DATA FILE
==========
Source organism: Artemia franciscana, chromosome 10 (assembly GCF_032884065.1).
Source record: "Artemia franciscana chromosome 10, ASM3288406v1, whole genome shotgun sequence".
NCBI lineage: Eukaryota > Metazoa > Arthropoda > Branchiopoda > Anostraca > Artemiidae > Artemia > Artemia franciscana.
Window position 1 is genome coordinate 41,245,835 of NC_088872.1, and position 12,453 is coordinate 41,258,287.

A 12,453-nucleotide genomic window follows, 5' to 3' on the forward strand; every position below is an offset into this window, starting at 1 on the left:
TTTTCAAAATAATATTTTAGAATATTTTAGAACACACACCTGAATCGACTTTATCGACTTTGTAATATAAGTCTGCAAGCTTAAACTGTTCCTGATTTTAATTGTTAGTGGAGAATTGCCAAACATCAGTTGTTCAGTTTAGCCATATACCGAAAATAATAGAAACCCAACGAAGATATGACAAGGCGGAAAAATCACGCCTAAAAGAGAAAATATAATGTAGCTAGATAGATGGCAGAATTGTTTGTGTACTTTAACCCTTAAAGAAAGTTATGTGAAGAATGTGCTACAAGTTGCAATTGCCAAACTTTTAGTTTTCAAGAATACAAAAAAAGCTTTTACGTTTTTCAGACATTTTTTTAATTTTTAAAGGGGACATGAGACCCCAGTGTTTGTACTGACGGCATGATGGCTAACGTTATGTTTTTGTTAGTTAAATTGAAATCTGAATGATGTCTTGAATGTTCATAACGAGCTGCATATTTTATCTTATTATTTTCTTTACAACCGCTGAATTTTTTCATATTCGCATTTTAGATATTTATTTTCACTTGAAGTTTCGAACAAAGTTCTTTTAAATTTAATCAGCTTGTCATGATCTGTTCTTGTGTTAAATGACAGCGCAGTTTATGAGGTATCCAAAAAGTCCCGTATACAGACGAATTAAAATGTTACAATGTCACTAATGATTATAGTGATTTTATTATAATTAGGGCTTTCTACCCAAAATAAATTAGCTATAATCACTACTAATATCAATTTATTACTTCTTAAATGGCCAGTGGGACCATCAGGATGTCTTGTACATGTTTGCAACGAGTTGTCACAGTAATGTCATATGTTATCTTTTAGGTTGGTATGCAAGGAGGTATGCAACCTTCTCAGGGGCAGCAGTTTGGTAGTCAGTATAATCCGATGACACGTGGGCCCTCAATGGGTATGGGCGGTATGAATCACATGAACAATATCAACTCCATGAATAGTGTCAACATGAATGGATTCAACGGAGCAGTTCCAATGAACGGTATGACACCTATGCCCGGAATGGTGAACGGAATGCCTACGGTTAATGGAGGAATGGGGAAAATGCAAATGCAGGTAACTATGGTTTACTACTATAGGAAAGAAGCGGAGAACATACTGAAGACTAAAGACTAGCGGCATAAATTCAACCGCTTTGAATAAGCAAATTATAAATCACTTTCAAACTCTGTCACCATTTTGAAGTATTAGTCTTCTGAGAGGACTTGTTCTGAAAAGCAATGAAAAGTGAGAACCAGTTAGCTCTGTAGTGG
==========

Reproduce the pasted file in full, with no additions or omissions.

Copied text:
Source organism: Artemia franciscana, chromosome 10 (assembly GCF_032884065.1).
Source record: "Artemia franciscana chromosome 10, ASM3288406v1, whole genome shotgun sequence".
NCBI lineage: Eukaryota > Metazoa > Arthropoda > Branchiopoda > Anostraca > Artemiidae > Artemia > Artemia franciscana.
Window position 1 is genome coordinate 41,245,835 of NC_088872.1, and position 12,453 is coordinate 41,258,287.

A 12,453-nucleotide genomic window follows, 5' to 3' on the forward strand; every position below is an offset into this window, starting at 1 on the left:
TTTTCAAAATAATATTTTAGAATATTTTAGAACACACACCTGAATCGACTTTATCGACTTTGTAATATAAGTCTGCAAGCTTAAACTGTTCCTGATTTTAATTGTTAGTGGAGAATTGCCAAACATCAGTTGTTCAGTTTAGCCATATACCGAAAATAATAGAAACCCAACGAAGATATGACAAGGCGGAAAAATCACGCCTAAAAGAGAAAATATAATGTAGCTAGATAGATGGCAGAATTGTTTGTGTACTTTAACCCTTAAAGAAAGTTATGTGAAGAATGTGCTACAAGTTGCAATTGCCAAACTTTTAGTTTTCAAGAATACAAAAAAAGCTTTTACGTTTTTCAGACATTTTTTTAATTTTTAAAGGGGACATGAGACCCCAGTGTTTGTACTGACGGCATGATGGCTAACGTTATGTTTTTGTTAGTTAAATTGAAATCTGAATGATGTCTTGAATGTTCATAACGAGCTGCATATTTTATCTTATTATTTTCTTTACAACCGCTGAATTTTTTCATATTCGCATTTTAGATATTTATTTTCACTTGAAGTTTCGAACAAAGTTCTTTTAAATTTAATCAGCTTGTCATGATCTGTTCTTGTGTTAAATGACAGCGCAGTTTATGAGGTATCCAAAAAGTCCCGTATACAGACGAATTAAAATGTTACAATGTCACTAATGATTATAGTGATTTTATTATAATTAGGGCTTTCTACCCAAAATAAATTAGCTATAATCACTACTAATATCAATTTATTACTTCTTAAATGGCCAGTGGGACCATCAGGATGTCTTGTACATGTTTGCAACGAGTTGTCACAGTAATGTCATATGTTATCTTTTAGGTTGGTATGCAAGGAGGTATGCAACCTTCTCAGGGGCAGCAGTTTGGTAGTCAGTATAATCCGATGACACGTGGGCCCTCAATGGGTATGGGCGGTATGAATCACATGAACAATATCAACTCCATGAATAGTGTCAACATGAATGGATTCAACGGAGCAGTTCCAATGAACGGTATGACACCTATGCCCGGAATGGTGAACGGAATGCCTACGGTTAATGGAGGAATGGGGAAAATGCAAATGCAGGTAACTATGGTTTACTACTATAGGAAAGAAGCGGAGAACATACTGAAGACTAAAGACTAGCGGCATAAATTCAACCGCTTTGAATAAGCAAATTATAAATCACTTTCAAACTCTGTCACCATTTTGAAGTATTAGTCTTCTGAGAGGACTTGTTCTGAAAAGCAATGAAAAGTGAGAACCAGTTAGCTCTGTAGTGG